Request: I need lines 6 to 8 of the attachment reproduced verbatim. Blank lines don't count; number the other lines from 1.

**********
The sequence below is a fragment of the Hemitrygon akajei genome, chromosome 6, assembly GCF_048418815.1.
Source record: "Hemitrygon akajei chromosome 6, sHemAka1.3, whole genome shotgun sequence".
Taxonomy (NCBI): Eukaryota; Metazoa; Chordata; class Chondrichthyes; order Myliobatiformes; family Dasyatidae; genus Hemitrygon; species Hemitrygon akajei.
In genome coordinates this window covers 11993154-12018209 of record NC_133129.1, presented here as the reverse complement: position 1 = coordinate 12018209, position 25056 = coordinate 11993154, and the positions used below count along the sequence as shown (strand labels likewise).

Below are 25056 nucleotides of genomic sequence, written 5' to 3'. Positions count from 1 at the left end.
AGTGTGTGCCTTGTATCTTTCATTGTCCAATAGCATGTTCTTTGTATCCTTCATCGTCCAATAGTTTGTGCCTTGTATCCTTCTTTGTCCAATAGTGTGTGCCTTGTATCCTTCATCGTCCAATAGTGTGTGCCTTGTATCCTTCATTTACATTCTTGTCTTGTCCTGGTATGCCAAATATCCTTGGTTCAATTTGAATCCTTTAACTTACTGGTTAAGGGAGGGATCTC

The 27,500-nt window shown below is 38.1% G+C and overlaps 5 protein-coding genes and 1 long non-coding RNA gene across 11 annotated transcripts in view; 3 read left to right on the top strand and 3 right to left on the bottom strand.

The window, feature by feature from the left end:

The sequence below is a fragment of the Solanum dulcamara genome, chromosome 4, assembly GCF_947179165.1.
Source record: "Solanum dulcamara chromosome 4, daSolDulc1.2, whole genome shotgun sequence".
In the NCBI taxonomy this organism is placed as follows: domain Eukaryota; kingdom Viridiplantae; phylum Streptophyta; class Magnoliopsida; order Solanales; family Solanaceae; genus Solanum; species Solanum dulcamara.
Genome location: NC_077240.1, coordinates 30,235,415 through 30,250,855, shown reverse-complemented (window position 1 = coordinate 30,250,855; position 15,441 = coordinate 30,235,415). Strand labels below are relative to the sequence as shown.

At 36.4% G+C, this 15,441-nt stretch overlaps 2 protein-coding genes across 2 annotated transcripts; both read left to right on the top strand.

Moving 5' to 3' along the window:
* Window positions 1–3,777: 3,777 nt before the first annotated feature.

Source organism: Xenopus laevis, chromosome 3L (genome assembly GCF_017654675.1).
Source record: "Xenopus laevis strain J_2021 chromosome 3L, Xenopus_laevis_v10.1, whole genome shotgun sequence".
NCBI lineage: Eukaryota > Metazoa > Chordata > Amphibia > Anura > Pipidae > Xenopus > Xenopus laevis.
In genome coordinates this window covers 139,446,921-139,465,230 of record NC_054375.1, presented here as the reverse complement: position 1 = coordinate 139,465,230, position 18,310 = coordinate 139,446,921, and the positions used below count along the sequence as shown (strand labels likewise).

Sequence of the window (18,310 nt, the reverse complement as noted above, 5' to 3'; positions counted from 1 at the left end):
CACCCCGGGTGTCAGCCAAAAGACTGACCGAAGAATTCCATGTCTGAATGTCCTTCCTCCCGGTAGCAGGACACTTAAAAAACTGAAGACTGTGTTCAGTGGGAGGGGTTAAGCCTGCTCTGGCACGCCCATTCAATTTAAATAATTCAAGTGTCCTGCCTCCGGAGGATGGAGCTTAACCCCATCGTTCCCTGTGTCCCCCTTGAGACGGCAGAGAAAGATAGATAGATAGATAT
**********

AGTGTGTGCCTTGTATCTTTCATTGTCCAATAGCATGTTCTTTGTATCCTTCATCGTCCAATAGTTTGTGCCTTGTATCCTTCTTTGTCCAATAGTGTGTGCCTTGTATCCTTCATCGTCCAATAGTGTGTGCCTTGTATCCTTCATTTACATTCTTGTCTTGTCCTGGTATGCCAAATATCCTTGGTTCAATTTGAATCCTTTAACTTACTGGTTAAGGGAGGGATCTC

The 27,500-nt window shown below is 38.1% G+C and overlaps 5 protein-coding genes and 1 long non-coding RNA gene across 11 annotated transcripts in view; 3 read left to right on the top strand and 3 right to left on the bottom strand.

The window, feature by feature from the left end: